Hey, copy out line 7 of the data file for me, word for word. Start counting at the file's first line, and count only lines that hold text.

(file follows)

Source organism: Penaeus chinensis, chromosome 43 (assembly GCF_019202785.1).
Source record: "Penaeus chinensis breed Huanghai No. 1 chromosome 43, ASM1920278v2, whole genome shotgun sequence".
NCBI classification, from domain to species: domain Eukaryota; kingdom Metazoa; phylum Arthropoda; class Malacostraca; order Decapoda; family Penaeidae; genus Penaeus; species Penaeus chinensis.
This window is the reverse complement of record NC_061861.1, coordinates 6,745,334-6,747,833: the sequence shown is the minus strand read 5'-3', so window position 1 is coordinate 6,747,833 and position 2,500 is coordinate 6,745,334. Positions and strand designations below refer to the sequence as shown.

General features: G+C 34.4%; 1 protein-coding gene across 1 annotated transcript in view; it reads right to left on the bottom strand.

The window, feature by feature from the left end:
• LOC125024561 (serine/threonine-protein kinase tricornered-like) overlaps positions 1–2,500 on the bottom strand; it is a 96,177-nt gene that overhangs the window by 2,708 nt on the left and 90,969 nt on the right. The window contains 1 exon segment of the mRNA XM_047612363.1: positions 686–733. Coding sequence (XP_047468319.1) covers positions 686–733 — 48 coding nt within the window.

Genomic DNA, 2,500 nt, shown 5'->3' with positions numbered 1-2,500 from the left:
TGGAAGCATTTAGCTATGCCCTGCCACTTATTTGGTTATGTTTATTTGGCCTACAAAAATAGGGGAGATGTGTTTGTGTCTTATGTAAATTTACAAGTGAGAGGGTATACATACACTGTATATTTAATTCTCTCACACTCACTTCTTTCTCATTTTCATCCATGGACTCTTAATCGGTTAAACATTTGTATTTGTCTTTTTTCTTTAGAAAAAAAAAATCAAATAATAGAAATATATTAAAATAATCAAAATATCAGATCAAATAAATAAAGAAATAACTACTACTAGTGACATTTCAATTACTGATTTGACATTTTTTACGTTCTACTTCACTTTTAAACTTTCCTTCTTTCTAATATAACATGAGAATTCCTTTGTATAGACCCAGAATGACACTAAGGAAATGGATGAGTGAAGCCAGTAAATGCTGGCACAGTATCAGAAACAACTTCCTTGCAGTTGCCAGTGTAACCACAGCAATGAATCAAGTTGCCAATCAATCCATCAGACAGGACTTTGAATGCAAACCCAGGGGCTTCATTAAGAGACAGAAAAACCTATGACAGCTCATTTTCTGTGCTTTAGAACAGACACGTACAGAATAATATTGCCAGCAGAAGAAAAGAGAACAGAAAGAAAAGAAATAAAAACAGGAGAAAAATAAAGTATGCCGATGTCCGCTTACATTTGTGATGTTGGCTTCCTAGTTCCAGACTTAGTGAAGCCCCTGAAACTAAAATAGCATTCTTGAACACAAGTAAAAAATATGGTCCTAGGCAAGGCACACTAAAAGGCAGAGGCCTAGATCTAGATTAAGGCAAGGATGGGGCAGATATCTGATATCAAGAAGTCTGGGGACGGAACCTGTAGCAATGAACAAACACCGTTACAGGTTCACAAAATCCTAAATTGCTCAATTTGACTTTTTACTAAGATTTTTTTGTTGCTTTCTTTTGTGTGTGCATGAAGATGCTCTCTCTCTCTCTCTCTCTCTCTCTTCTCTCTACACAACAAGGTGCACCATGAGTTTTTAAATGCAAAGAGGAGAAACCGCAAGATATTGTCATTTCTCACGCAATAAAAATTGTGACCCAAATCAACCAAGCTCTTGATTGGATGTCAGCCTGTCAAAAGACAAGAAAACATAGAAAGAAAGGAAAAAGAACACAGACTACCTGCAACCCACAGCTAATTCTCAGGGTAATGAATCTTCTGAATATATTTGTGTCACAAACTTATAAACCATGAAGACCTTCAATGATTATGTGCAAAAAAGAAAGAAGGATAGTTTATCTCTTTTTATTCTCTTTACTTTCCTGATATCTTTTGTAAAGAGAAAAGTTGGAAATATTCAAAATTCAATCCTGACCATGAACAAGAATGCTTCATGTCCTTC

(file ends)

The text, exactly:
• LOC125024561 (serine/threonine-protein kinase tricornered-like) overlaps positions 1–2,500 on the bottom strand; it is a 96,177-nt gene that overhangs the window by 2,708 nt on the left and 90,969 nt on the right. The window contains 1 exon segment of the mRNA XM_047612363.1: positions 686–733. Coding sequence (XP_047468319.1) covers positions 686–733 — 48 coding nt within the window.